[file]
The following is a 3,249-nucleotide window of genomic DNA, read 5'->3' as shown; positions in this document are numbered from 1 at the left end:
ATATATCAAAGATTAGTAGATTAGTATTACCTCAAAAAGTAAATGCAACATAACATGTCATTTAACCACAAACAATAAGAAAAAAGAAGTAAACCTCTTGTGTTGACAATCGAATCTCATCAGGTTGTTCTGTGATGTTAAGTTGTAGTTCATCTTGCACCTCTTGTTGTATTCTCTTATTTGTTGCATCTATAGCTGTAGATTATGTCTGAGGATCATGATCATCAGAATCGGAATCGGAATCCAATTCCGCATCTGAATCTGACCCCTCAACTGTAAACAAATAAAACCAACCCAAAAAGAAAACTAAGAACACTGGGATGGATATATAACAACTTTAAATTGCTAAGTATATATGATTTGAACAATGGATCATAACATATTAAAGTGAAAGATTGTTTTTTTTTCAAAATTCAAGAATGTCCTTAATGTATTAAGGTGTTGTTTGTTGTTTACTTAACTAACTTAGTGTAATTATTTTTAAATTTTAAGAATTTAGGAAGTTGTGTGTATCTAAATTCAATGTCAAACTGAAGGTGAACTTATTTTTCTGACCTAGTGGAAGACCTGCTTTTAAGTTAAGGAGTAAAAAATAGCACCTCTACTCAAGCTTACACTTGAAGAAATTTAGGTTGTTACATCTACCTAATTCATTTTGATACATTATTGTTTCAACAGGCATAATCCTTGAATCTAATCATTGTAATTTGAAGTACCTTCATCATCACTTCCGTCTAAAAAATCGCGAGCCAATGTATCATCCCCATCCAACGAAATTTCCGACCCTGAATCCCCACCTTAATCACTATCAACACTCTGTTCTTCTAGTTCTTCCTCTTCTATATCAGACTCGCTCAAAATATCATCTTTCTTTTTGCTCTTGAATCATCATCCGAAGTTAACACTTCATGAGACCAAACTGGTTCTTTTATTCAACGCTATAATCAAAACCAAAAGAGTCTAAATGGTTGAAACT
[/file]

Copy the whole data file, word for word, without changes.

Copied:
The following is a 3,249-nucleotide window of genomic DNA, read 5'->3' as shown; positions in this document are numbered from 1 at the left end:
ATATATCAAAGATTAGTAGATTAGTATTACCTCAAAAAGTAAATGCAACATAACATGTCATTTAACCACAAACAATAAGAAAAAAGAAGTAAACCTCTTGTGTTGACAATCGAATCTCATCAGGTTGTTCTGTGATGTTAAGTTGTAGTTCATCTTGCACCTCTTGTTGTATTCTCTTATTTGTTGCATCTATAGCTGTAGATTATGTCTGAGGATCATGATCATCAGAATCGGAATCGGAATCCAATTCCGCATCTGAATCTGACCCCTCAACTGTAAACAAATAAAACCAACCCAAAAAGAAAACTAAGAACACTGGGATGGATATATAACAACTTTAAATTGCTAAGTATATATGATTTGAACAATGGATCATAACATATTAAAGTGAAAGATTGTTTTTTTTTCAAAATTCAAGAATGTCCTTAATGTATTAAGGTGTTGTTTGTTGTTTACTTAACTAACTTAGTGTAATTATTTTTAAATTTTAAGAATTTAGGAAGTTGTGTGTATCTAAATTCAATGTCAAACTGAAGGTGAACTTATTTTTCTGACCTAGTGGAAGACCTGCTTTTAAGTTAAGGAGTAAAAAATAGCACCTCTACTCAAGCTTACACTTGAAGAAATTTAGGTTGTTACATCTACCTAATTCATTTTGATACATTATTGTTTCAACAGGCATAATCCTTGAATCTAATCATTGTAATTTGAAGTACCTTCATCATCACTTCCGTCTAAAAAATCGCGAGCCAATGTATCATCCCCATCCAACGAAATTTCCGACCCTGAATCCCCACCTTAATCACTATCAACACTCTGTTCTTCTAGTTCTTCCTCTTCTATATCAGACTCGCTCAAAATATCATCTTTCTTTTTGCTCTTGAATCATCATCCGAAGTTAACACTTCATGAGACCAAACTGGTTCTTTTATTCAACGCTATAATCAAAACCAAAAGAGTCTAAATGGTTGAAACT